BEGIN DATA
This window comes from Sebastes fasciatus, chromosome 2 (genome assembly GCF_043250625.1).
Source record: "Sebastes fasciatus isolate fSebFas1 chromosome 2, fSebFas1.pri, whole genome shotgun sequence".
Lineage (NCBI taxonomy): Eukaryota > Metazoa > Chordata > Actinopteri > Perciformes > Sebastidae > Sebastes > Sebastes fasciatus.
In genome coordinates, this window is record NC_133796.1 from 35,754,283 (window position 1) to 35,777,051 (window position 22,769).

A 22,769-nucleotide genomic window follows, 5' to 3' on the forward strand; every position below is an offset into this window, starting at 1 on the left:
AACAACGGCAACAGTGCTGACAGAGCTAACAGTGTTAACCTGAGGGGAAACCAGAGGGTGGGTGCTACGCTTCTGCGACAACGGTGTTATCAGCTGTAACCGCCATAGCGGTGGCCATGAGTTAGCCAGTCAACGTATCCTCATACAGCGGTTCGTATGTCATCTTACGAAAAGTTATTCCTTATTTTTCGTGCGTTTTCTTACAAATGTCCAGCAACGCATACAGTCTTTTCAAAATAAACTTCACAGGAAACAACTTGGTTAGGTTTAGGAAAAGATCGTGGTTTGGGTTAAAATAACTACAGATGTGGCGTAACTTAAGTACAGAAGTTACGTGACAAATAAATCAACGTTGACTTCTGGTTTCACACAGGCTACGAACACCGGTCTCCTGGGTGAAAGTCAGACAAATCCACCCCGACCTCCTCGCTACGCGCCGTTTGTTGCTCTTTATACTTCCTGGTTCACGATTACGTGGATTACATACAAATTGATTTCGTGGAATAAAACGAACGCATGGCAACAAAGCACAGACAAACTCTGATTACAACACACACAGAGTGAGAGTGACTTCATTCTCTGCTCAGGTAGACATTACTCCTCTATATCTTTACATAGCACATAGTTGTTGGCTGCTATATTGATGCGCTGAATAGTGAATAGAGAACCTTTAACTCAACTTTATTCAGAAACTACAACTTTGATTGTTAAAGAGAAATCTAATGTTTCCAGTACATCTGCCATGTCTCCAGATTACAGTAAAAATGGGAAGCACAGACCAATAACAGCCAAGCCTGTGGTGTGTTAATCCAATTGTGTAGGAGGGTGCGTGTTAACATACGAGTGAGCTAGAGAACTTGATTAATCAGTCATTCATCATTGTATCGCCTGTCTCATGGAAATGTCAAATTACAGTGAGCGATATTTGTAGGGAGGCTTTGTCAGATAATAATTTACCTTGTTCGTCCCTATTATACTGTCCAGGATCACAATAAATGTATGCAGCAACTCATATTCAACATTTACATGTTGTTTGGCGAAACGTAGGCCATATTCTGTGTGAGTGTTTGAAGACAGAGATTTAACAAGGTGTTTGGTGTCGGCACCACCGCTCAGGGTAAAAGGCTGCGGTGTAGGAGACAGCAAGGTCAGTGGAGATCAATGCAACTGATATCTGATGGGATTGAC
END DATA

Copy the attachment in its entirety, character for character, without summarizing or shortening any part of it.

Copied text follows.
This window comes from Sebastes fasciatus, chromosome 2 (genome assembly GCF_043250625.1).
Source record: "Sebastes fasciatus isolate fSebFas1 chromosome 2, fSebFas1.pri, whole genome shotgun sequence".
Lineage (NCBI taxonomy): Eukaryota > Metazoa > Chordata > Actinopteri > Perciformes > Sebastidae > Sebastes > Sebastes fasciatus.
In genome coordinates, this window is record NC_133796.1 from 35,754,283 (window position 1) to 35,777,051 (window position 22,769).

A 22,769-nucleotide genomic window follows, 5' to 3' on the forward strand; every position below is an offset into this window, starting at 1 on the left:
AACAACGGCAACAGTGCTGACAGAGCTAACAGTGTTAACCTGAGGGGAAACCAGAGGGTGGGTGCTACGCTTCTGCGACAACGGTGTTATCAGCTGTAACCGCCATAGCGGTGGCCATGAGTTAGCCAGTCAACGTATCCTCATACAGCGGTTCGTATGTCATCTTACGAAAAGTTATTCCTTATTTTTCGTGCGTTTTCTTACAAATGTCCAGCAACGCATACAGTCTTTTCAAAATAAACTTCACAGGAAACAACTTGGTTAGGTTTAGGAAAAGATCGTGGTTTGGGTTAAAATAACTACAGATGTGGCGTAACTTAAGTACAGAAGTTACGTGACAAATAAATCAACGTTGACTTCTGGTTTCACACAGGCTACGAACACCGGTCTCCTGGGTGAAAGTCAGACAAATCCACCCCGACCTCCTCGCTACGCGCCGTTTGTTGCTCTTTATACTTCCTGGTTCACGATTACGTGGATTACATACAAATTGATTTCGTGGAATAAAACGAACGCATGGCAACAAAGCACAGACAAACTCTGATTACAACACACACAGAGTGAGAGTGACTTCATTCTCTGCTCAGGTAGACATTACTCCTCTATATCTTTACATAGCACATAGTTGTTGGCTGCTATATTGATGCGCTGAATAGTGAATAGAGAACCTTTAACTCAACTTTATTCAGAAACTACAACTTTGATTGTTAAAGAGAAATCTAATGTTTCCAGTACATCTGCCATGTCTCCAGATTACAGTAAAAATGGGAAGCACAGACCAATAACAGCCAAGCCTGTGGTGTGTTAATCCAATTGTGTAGGAGGGTGCGTGTTAACATACGAGTGAGCTAGAGAACTTGATTAATCAGTCATTCATCATTGTATCGCCTGTCTCATGGAAATGTCAAATTACAGTGAGCGATATTTGTAGGGAGGCTTTGTCAGATAATAATTTACCTTGTTCGTCCCTATTATACTGTCCAGGATCACAATAAATGTATGCAGCAACTCATATTCAACATTTACATGTTGTTTGGCGAAACGTAGGCCATATTCTGTGTGAGTGTTTGAAGACAGAGATTTAACAAGGTGTTTGGTGTCGGCACCACCGCTCAGGGTAAAAGGCTGCGGTGTAGGAGACAGCAAGGTCAGTGGAGATCAATGCAACTGATATCTGATGGGATTGAC